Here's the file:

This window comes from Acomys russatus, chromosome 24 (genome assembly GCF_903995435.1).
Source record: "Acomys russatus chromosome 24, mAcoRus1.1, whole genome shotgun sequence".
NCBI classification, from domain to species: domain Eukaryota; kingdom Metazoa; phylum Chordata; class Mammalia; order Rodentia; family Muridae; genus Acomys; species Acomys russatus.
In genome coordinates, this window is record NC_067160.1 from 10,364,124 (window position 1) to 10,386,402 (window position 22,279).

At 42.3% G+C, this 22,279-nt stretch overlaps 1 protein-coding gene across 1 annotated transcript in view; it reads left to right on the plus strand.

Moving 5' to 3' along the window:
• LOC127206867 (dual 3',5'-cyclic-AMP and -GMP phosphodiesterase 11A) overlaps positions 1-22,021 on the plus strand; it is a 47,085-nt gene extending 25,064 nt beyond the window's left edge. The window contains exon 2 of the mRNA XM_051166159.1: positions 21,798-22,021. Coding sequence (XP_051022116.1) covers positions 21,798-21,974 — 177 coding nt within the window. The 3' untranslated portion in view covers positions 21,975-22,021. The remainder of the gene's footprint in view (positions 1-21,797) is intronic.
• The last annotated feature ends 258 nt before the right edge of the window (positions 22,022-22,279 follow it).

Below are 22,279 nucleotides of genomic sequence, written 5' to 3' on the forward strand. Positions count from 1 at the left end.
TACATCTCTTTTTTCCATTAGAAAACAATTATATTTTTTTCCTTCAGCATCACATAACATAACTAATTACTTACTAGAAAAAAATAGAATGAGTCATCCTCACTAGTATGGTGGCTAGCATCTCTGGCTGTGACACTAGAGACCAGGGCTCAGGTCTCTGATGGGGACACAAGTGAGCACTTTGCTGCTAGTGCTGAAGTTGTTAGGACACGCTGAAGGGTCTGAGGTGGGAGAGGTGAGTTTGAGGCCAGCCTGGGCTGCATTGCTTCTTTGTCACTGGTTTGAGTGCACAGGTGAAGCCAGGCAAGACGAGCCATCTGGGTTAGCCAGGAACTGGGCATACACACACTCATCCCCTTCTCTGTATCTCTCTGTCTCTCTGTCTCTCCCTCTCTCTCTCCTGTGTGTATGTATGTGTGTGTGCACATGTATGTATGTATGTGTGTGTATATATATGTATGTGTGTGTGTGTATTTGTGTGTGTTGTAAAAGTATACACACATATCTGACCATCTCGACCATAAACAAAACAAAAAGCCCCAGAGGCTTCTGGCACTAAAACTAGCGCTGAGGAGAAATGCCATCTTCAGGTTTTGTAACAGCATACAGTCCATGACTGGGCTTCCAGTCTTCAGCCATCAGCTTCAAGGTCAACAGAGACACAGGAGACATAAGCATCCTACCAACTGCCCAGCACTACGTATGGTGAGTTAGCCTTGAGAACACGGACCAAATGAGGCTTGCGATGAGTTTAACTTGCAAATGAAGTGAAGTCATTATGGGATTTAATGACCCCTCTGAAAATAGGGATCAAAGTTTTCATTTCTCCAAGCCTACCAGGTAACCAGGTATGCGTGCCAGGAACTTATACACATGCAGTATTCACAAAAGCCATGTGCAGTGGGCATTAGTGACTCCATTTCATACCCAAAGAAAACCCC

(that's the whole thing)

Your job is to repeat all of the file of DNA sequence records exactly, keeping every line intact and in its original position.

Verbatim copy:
This window comes from Acomys russatus, chromosome 24 (genome assembly GCF_903995435.1).
Source record: "Acomys russatus chromosome 24, mAcoRus1.1, whole genome shotgun sequence".
NCBI classification, from domain to species: domain Eukaryota; kingdom Metazoa; phylum Chordata; class Mammalia; order Rodentia; family Muridae; genus Acomys; species Acomys russatus.
In genome coordinates, this window is record NC_067160.1 from 10,364,124 (window position 1) to 10,386,402 (window position 22,279).

At 42.3% G+C, this 22,279-nt stretch overlaps 1 protein-coding gene across 1 annotated transcript in view; it reads left to right on the plus strand.

Moving 5' to 3' along the window:
• LOC127206867 (dual 3',5'-cyclic-AMP and -GMP phosphodiesterase 11A) overlaps positions 1-22,021 on the plus strand; it is a 47,085-nt gene extending 25,064 nt beyond the window's left edge. The window contains exon 2 of the mRNA XM_051166159.1: positions 21,798-22,021. Coding sequence (XP_051022116.1) covers positions 21,798-21,974 — 177 coding nt within the window. The 3' untranslated portion in view covers positions 21,975-22,021. The remainder of the gene's footprint in view (positions 1-21,797) is intronic.
• The last annotated feature ends 258 nt before the right edge of the window (positions 22,022-22,279 follow it).

Below are 22,279 nucleotides of genomic sequence, written 5' to 3' on the forward strand. Positions count from 1 at the left end.
TACATCTCTTTTTTCCATTAGAAAACAATTATATTTTTTTCCTTCAGCATCACATAACATAACTAATTACTTACTAGAAAAAAATAGAATGAGTCATCCTCACTAGTATGGTGGCTAGCATCTCTGGCTGTGACACTAGAGACCAGGGCTCAGGTCTCTGATGGGGACACAAGTGAGCACTTTGCTGCTAGTGCTGAAGTTGTTAGGACACGCTGAAGGGTCTGAGGTGGGAGAGGTGAGTTTGAGGCCAGCCTGGGCTGCATTGCTTCTTTGTCACTGGTTTGAGTGCACAGGTGAAGCCAGGCAAGACGAGCCATCTGGGTTAGCCAGGAACTGGGCATACACACACTCATCCCCTTCTCTGTATCTCTCTGTCTCTCTGTCTCTCCCTCTCTCTCTCCTGTGTGTATGTATGTGTGTGTGCACATGTATGTATGTATGTGTGTGTATATATATGTATGTGTGTGTGTGTATTTGTGTGTGTTGTAAAAGTATACACACATATCTGACCATCTCGACCATAAACAAAACAAAAAGCCCCAGAGGCTTCTGGCACTAAAACTAGCGCTGAGGAGAAATGCCATCTTCAGGTTTTGTAACAGCATACAGTCCATGACTGGGCTTCCAGTCTTCAGCCATCAGCTTCAAGGTCAACAGAGACACAGGAGACATAAGCATCCTACCAACTGCCCAGCACTACGTATGGTGAGTTAGCCTTGAGAACACGGACCAAATGAGGCTTGCGATGAGTTTAACTTGCAAATGAAGTGAAGTCATTATGGGATTTAATGACCCCTCTGAAAATAGGGATCAAAGTTTTCATTTCTCCAAGCCTACCAGGTAACCAGGTATGCGTGCCAGGAACTTATACACATGCAGTATTCACAAAAGCCATGTGCAGTGGGCATTAGTGACTCCATTTCATACCCAAAGAAAACCCC